3.4.2. Effect of KOH Concentration

Additional experiments were performed at 65°C, 20 : 1, and 30 : 1 of methanol to oleic acid molar ratios, with the amounts of 0.05, 0.1, and 0.2 g of KOH and in the presence of 0.3 g of Fe-H-ZSM-22. Figure 9 shows the conversion% of oleic acid at two different levels of methanol to oleic acid ratio.

The yield% of methyl oleate production is also presented in Table 5. The results show that although increasing KOH increases the conversion percentage of oleic acid, it reduces the production yield% of methyl oleate considerably. The reaction of fatty acid with methanol in an alkaline environment produces soap (saponification process). A high KOH concentration prevents the formation of methyl oleate [61, 62]. Thereby, the esterification experiments in this study were extended in the absence of KOH.

3.4.3. Effect of Molar Ratio of Methanol to Oleic Acid

The effect of various molar ratios of methanol to oleic acid (10 : 1, 20 : 1, and 30 : 1) on the yield of produced methyl ester was investigated at 65°C for 48 h over 0.1 g of the Fe-H-ZSM-22 catalyst and different amounts of methanol. The yield% of methyl oleate reached 26.17%, 22.57, and 10.47% at the molar ratios of 10 : 1, 20 : 1, and 30 : 1, respectively. The product yield decreased as the reactant molar ratio (alcohol to oil) increased because raising the concentration of methanol increases the dissolution of glycerin in biodiesel, which affects its purity considerably. Methanol is an emulsifier that helps form a stable emulsion. In the present study, the optimum molar ratio of oil to alcohol was found to be 1 : 10, which resulted in the highest yield of methyl oleate.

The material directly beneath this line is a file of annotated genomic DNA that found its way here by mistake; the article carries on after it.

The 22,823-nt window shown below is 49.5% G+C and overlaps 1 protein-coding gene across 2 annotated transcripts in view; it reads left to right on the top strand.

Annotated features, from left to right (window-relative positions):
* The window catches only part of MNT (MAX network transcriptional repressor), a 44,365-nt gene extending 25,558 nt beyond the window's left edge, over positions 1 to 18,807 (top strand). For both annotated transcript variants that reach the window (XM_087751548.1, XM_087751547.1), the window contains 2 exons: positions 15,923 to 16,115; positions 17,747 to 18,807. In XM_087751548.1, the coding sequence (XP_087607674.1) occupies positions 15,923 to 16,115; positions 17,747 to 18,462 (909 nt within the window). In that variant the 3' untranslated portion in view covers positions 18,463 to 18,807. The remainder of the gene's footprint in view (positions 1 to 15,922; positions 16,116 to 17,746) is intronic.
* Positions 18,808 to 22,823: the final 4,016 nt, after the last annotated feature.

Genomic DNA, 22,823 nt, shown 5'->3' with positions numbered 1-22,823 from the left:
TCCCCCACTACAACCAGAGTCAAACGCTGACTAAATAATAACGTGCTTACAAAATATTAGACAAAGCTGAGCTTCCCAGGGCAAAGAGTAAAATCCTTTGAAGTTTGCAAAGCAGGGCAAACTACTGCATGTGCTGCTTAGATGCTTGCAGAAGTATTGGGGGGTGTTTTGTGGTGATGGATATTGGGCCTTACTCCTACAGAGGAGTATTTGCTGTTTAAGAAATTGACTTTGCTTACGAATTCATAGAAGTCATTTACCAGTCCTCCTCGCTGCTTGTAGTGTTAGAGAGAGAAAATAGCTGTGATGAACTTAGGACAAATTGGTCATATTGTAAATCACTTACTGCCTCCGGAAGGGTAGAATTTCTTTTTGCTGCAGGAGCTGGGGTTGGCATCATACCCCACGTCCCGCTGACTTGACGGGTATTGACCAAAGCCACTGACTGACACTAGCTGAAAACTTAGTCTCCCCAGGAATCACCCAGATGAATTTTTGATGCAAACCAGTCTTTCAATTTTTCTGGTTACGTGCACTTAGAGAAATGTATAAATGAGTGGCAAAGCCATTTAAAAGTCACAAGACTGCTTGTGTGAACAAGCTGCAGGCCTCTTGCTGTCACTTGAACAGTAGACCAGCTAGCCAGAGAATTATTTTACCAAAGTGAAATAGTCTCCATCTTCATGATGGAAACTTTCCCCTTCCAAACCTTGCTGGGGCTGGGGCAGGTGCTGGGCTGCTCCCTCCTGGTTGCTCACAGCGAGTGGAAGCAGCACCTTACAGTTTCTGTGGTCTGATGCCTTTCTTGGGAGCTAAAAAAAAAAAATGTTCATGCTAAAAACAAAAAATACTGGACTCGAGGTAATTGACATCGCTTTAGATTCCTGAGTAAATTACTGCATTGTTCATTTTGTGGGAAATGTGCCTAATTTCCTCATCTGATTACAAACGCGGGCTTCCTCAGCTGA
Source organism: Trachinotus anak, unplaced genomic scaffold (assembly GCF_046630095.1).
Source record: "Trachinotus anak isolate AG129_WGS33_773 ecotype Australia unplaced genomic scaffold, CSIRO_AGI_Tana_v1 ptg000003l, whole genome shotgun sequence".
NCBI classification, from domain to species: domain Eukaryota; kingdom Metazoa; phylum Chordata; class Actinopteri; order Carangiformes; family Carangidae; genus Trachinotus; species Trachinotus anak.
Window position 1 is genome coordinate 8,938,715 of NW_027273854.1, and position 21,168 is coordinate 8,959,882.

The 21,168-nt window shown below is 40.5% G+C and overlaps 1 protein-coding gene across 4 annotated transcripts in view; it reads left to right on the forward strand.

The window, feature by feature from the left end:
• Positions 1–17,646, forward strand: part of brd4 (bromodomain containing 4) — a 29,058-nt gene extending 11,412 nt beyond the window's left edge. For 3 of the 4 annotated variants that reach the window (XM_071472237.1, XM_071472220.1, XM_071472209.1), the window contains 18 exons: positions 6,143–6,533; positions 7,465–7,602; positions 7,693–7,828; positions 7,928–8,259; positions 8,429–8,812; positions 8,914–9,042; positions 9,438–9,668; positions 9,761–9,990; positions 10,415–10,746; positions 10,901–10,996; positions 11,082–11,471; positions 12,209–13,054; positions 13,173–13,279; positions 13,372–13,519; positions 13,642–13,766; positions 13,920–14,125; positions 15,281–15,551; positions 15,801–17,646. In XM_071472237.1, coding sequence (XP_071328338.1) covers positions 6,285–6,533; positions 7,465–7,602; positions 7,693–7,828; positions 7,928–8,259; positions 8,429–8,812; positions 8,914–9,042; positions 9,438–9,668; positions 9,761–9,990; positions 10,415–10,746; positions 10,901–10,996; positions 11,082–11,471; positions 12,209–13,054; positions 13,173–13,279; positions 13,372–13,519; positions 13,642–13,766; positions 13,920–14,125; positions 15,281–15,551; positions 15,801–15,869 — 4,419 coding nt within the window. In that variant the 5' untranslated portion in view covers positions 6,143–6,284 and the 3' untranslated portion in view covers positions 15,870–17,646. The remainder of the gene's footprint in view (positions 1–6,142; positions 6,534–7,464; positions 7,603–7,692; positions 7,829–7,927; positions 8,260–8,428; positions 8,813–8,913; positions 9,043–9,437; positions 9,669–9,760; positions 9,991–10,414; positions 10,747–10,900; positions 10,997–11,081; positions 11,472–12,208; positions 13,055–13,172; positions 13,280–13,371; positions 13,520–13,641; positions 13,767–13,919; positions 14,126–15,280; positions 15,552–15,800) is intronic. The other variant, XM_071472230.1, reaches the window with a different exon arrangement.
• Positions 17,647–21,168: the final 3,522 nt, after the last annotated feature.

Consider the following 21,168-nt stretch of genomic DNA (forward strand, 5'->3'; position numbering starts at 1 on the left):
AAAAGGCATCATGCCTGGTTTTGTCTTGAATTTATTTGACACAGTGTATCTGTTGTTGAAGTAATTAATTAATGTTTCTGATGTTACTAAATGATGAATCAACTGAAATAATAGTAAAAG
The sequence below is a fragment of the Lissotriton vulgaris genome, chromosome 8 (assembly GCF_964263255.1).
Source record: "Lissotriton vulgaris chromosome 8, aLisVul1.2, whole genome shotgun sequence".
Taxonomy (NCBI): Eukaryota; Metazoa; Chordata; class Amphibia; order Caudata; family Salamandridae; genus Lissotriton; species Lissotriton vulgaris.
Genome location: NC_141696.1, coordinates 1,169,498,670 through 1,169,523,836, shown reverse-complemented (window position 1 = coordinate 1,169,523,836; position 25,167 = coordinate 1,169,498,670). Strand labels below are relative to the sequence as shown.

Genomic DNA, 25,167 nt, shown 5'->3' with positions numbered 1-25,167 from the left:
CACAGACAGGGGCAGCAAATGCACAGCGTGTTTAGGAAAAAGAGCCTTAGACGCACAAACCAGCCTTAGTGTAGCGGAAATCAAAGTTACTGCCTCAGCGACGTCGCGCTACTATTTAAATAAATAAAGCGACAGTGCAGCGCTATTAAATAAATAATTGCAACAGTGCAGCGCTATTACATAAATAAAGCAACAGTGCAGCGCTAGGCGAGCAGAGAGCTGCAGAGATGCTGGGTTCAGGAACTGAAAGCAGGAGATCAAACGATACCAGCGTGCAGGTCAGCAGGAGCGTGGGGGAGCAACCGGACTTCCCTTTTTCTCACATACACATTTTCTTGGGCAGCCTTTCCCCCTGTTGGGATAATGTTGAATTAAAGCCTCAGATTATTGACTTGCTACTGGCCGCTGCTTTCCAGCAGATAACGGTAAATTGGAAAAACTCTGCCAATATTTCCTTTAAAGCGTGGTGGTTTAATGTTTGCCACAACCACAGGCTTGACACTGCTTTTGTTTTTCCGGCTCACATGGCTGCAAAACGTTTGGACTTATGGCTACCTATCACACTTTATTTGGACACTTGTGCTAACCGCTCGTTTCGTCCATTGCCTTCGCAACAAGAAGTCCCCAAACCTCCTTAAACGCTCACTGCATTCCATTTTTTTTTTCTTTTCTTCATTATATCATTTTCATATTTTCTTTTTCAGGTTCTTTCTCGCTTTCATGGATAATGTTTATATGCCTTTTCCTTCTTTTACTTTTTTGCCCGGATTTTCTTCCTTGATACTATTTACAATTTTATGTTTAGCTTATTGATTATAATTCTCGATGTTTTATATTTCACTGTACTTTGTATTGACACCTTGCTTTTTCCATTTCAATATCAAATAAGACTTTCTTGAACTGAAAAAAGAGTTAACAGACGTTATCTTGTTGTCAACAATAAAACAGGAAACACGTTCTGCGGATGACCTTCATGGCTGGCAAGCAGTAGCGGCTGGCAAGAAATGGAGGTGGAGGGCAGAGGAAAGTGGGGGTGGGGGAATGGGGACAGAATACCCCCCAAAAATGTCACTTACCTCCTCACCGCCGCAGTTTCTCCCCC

3.4.4. Effect of Catalyst Concentration

To identify the optimal catalyst concentration, five levels of catalyst were tested at 65°C, a 10 : 1 methanol to oleic acid molar ratio, and different concentrations of Fe-H-ZSM-22 catalyst (0.02 g, 0.08 g, 0.1 g, 0.2 g, and 0.3 g) for 48 h. The catalyst dosage (weight percent of catalyst in the feed) corresponded to 1 wt%, 3 wt%, 5 wt%, 7 wt%, and 11 wt%, respectively. The yield percentages of the products were reported as 22.22%, 25.22%, 26.17%, 26.94%, and 47.17%, corresponding to 1 wt% to 11 wt%, in the order mentioned above, respectively. Also, the conversion% of oleic acid increased from 15.5% to 23.8% by increasing the catalyst wt% from 1 to 11%. In other words, the addition of a certain amount of catalyst improves the reaction rate, conversion% of oleic acid, and product yield. Thus, due to the incredible cost increment, the optimum catalyst dosage was selected as 11 wt% (0.3 g).

3.4.5. Effect of Reaction Time

The effect of different reaction times (4, 8, 16, 24, and 48 h) on the efficiency of the esterification of oleic acid was further examined. The experimental results were obtained at 65°C with 0.1 g of Fe-H-ZSM-22. By increasing the reaction time from 4 h to 24 h, the yield increased from 5.4% to 23.09%; however, prolonged reaction time might lead to an increase in energy consumption. The methyl oleate yield% reached its highest value (47.17%) after 48 h. Further increasing the reaction time had no significant impact on the yield percent, which was attributed to the achievement of an equilibrium state or the decomposition of the main product. Thereupon, increasing the time by more than 48 h is not cost effective. This rising trend was detected for all the catalysts, indicating that the optimum reaction time is 48 h. Thereby, according to the results, the optimum reaction operating conditions were found to be as follows: reaction temperature of 70°C, catalyst weight percent of 11%, reaction time of 48 h, and methanol to oleic acid ratio of 10 : 1, which resulted in the highest yield of methyl oleate. Regarding the experimental data, similar optimum conditions were determined with other catalysts of Sr-H-ZSM-22 and Zr-H-ZSM-22. The results of the optimization experiments over the Fe-H-ZSM-22 catalyst are reported in Table 5.